The Las Cruces Horse Trials in Las Cruces, New Mexico (Area X) are held once yearly in October and offer Starter through Preliminary level. The Las Cruces Horse Trials are the only USEA recognized event in the state of New Mexico.
Marilyn Isaacks had ridden horses all her life. As a teenager, she went to Chatum Hall Riding Academy, where she rode hunter/jumpers. Living in Las Cruces, New Mexico on the family ranch, she didn't have much of an opportunity to compete in hunter/jumper competitions. One day she received a flyer in the mail inviting her to the Sonoita Horse Trials in Sonoita, Arizona. She read the flyer and thought, "All the jumps are 3'3", how hard could it be?" So, she and one of her daughters decided to give it a go and after that she was hooked! She fell in love with the sport of combined training, as it used to be called, and the people.
Upon returning from her first event, Isaacks decided to create her own event in Las Cruces, New Mexico at the family ranch. Building began in the early 1980s and took a few years to complete with the help of her sons, for construction, and a cross-country course designer from British Columbia, Canada. This designer was none other than Paul Popiel, who designed the 1976 Montreal Olympic course and the cross-country course at the 1989-90 Circle K International Horse Trials at Trojan Horse Ranch in Phoenix, Arizona. The course took a month and a half to complete and was built by Popiel and the Isaacks family.
For Isaacks, it made more sense to build a course here because there wasn't one and she happened to have the land for it. If she wanted to compete, she would have to drive to Arizona or California. A couple years later she held the first combined training event. The first USEA recognized Las Cruces Horse Trials was held December 7-8, 1985 and featured riders from New Mexico, Arizona, Nevada, Colorado, and Texas.
Marilyn was the lifeblood of the event. She ran the event for a few years and eventually passed the organizing over to the Las Cruces Horseman's Association. Marilyn evented all through her life and stopped riding in her early 80s. In 2017 we lost Marilyn to cancer. Even without her the show will go on, she will be with us in spirit, laughing and having a good time. Her motto is “Ride baby ride!”
The Las Cruces Horseman’s Association (LCHA) has been around for 49 years. LCHA is a not-for-profit organization that promotes horsemanship and sportsmanship in a wide variety of equestrian activities and gives equestrians the opportunity to meet, compete, and share with horsemen of all ages and interests. It includes hunter/jumper, eventing, gymkhana, and western disciplines.
The Las Cruces Horse Trials is run by a group of volunteers dedicated to carrying on what Isaacks started: giving riders of all levels a place to compete and meet others that love riding as much as they do. Our show environment is laid back and fun with prizes and ribbons handed out at the end of the show.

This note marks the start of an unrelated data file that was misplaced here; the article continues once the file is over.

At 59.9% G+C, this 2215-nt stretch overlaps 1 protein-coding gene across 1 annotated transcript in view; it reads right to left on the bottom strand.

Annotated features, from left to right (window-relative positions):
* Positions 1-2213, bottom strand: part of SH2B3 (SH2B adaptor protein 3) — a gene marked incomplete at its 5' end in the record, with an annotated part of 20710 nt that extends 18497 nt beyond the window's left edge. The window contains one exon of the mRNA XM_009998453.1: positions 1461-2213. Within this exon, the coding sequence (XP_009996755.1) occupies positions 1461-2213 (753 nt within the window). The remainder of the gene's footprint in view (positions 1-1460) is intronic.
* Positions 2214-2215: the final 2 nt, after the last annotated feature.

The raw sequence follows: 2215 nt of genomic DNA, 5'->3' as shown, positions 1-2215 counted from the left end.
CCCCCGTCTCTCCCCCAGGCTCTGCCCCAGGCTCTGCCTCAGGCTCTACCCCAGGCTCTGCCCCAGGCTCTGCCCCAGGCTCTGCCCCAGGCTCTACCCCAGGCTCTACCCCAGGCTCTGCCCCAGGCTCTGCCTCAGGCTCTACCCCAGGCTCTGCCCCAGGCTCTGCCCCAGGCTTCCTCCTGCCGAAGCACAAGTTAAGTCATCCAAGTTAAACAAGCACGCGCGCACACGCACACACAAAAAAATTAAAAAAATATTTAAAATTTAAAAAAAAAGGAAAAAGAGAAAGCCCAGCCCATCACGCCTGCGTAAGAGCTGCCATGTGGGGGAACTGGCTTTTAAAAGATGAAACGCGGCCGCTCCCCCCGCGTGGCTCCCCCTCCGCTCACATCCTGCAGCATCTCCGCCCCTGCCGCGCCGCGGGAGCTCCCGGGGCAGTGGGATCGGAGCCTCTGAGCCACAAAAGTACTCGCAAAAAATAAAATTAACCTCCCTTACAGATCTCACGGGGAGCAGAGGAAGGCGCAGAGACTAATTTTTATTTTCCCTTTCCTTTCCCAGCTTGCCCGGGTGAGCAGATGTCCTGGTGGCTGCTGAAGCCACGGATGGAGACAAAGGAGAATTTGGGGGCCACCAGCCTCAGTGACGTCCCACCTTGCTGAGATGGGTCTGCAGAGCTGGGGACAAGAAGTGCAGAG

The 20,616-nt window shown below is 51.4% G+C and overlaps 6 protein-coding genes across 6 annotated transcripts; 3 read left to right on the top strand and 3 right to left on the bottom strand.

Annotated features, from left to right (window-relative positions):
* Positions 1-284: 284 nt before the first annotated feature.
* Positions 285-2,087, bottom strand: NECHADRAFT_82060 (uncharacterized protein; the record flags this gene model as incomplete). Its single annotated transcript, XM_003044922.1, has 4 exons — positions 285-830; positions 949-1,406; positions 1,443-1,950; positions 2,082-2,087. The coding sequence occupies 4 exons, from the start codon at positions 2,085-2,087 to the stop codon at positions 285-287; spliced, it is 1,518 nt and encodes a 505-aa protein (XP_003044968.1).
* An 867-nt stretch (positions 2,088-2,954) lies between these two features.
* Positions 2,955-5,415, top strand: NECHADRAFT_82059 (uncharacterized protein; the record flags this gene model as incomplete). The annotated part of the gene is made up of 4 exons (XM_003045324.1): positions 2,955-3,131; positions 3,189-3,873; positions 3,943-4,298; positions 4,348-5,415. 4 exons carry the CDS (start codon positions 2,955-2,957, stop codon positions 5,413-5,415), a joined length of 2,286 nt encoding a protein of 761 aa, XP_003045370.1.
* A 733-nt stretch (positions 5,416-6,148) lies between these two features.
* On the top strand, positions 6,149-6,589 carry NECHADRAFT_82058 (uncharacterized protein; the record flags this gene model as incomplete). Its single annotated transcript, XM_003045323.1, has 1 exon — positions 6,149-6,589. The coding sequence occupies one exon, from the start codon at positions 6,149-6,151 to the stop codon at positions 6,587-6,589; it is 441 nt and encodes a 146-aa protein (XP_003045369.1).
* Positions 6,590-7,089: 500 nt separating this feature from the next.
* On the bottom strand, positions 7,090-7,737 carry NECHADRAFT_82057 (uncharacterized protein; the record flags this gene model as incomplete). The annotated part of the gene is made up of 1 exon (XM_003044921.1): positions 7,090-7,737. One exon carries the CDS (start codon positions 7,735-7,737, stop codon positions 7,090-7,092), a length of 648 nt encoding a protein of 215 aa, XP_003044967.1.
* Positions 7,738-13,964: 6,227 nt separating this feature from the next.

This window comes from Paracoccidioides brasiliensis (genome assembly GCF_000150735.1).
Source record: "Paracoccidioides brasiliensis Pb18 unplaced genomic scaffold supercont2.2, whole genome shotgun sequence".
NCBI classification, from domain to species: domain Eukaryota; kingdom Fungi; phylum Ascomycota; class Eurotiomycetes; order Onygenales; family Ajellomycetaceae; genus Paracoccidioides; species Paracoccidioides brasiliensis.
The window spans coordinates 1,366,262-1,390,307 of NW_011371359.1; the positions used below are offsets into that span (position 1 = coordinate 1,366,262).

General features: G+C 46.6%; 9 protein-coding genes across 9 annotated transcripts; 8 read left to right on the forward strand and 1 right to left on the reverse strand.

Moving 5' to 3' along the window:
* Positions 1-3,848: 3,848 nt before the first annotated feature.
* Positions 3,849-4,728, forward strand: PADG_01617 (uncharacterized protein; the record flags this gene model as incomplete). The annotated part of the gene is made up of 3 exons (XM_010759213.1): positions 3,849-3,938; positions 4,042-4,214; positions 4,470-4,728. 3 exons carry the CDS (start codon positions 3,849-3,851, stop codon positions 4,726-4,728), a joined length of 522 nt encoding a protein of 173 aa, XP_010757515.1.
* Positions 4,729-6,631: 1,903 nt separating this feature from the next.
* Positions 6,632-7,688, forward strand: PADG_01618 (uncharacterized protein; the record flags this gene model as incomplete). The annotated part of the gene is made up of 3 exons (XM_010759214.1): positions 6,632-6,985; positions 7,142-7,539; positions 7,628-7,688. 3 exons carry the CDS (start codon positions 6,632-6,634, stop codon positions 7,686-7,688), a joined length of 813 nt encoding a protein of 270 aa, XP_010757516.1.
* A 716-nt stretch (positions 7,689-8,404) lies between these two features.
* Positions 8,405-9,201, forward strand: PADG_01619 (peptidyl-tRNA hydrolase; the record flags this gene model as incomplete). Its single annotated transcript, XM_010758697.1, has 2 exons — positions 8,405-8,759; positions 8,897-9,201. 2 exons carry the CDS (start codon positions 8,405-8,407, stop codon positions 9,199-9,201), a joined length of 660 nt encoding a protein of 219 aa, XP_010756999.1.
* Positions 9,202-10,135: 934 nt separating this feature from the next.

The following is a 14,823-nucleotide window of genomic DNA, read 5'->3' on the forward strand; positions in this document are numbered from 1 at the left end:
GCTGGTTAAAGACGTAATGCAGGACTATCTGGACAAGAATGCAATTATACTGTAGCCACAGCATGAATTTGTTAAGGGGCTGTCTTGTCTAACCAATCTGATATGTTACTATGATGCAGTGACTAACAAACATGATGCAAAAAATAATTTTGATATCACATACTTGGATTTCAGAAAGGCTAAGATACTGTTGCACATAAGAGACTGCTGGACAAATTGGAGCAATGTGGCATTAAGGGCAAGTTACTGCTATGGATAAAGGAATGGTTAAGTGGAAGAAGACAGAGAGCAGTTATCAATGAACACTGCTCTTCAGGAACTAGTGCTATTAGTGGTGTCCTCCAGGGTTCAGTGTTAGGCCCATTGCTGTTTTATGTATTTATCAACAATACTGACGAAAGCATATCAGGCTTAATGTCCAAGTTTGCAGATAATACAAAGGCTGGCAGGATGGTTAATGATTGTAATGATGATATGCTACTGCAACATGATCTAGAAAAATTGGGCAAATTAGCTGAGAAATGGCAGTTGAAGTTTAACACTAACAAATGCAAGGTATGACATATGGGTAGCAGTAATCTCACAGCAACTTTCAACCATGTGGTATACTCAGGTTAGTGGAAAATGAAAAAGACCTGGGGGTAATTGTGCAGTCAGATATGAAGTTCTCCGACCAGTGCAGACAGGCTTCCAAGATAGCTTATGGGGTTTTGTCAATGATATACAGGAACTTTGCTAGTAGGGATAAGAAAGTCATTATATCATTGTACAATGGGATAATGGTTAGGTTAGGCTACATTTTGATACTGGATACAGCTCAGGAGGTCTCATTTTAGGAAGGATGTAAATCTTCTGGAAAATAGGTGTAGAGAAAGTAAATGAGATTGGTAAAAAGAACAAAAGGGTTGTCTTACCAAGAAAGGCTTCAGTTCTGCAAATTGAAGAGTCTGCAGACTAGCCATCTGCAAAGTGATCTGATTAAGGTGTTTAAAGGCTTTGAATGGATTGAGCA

The cross-country course is brand new this year, revamped from its original look and feel to give the riders a new and exciting challenge. Many riders come to our show so they can train a horse on a course that is challenging but not scary although riding in the desert you never know what will jump out at you! It is a good course for riders of all ages that are moving up in levels or just starting out.
The best part about our show is the people. We love to see our friends from Arizona, Central New Mexico, Colorado and Texas each year. It’s a fun time and everyone is friends but they welcome the new riders with open arms. The atmosphere is electric! For anyone that wants to be around horses, learn more about eventing or just to hang out with some fun people, they really need to come to our show! Volunteer and get hooked!
The USEA is profiling the history behind all USEA recognized events in the USEA Events A-Z series.
It all started when the McFall family sat down to dinner together in January. Jen and Earl McFall, who own and operate Dragonfire Farm in Wilton, California, have a daughter, Taylor, who is turning 16 in April.
The U.S. Team just stepped on the podium at a major competition, maybe an emerging athlete just cleared the last jump of her first CCI4*-S, or a U.S. rider just returned from a successful trip abroad. The riders will be congratulated, the horses will be praised, the owners thanked – but for the last seven years these accomplishments wouldn’t have been possible without the behind-the-scenes work of Joanie Morris, Managing Director of Eventing for US Equestrian (USEF).
Oh, California! This winter has been unlike any other I remember ever eventing, and the start to the 2019 season has been VERY WET. My usually perfect indoor is half full of wet footing and water, and I feel like everything I own is covered in mud.
The warm-up is where riders spend the most time in the tack during an event. With a mixture of nervous horses, riders, parents, and coaches, the warm-up area can be chaotic. Whether it’s a horse’s first recognized horse trial or at a USEA Young Event Horse (YEH) competition, the Clasings’ have found a tried-and-true warm-up routine for young horses.